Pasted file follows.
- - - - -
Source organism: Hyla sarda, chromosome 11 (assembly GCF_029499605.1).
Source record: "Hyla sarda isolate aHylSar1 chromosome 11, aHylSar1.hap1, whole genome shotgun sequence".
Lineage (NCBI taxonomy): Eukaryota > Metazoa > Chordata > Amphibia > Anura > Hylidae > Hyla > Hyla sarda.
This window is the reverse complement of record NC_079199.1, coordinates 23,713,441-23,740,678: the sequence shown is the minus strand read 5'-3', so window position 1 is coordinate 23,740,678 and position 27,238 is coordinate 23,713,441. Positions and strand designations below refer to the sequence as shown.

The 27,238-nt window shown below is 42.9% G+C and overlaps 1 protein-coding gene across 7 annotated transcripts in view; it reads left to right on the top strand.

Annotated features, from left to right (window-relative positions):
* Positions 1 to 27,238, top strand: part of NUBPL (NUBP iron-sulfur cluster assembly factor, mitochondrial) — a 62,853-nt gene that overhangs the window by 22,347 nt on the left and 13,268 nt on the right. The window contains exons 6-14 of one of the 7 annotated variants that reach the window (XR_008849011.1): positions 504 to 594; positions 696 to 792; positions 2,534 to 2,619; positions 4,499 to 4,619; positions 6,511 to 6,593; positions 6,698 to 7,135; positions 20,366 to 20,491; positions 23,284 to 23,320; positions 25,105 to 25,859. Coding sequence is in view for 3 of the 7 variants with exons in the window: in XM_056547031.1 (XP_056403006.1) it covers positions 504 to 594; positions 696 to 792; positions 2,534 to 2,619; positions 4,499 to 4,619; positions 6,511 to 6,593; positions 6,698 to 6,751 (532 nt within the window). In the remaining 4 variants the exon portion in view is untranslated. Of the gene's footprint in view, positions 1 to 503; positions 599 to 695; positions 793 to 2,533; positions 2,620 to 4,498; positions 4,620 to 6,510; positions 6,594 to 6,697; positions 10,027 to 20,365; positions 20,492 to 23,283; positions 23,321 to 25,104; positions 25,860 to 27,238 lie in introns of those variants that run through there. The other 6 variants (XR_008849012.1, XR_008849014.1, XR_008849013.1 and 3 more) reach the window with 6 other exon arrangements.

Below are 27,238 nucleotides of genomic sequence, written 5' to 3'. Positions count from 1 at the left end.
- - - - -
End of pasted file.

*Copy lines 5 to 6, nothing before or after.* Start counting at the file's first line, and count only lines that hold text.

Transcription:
The 27,238-nt window shown below is 42.9% G+C and overlaps 1 protein-coding gene across 7 annotated transcripts in view; it reads left to right on the top strand.

Annotated features, from left to right (window-relative positions):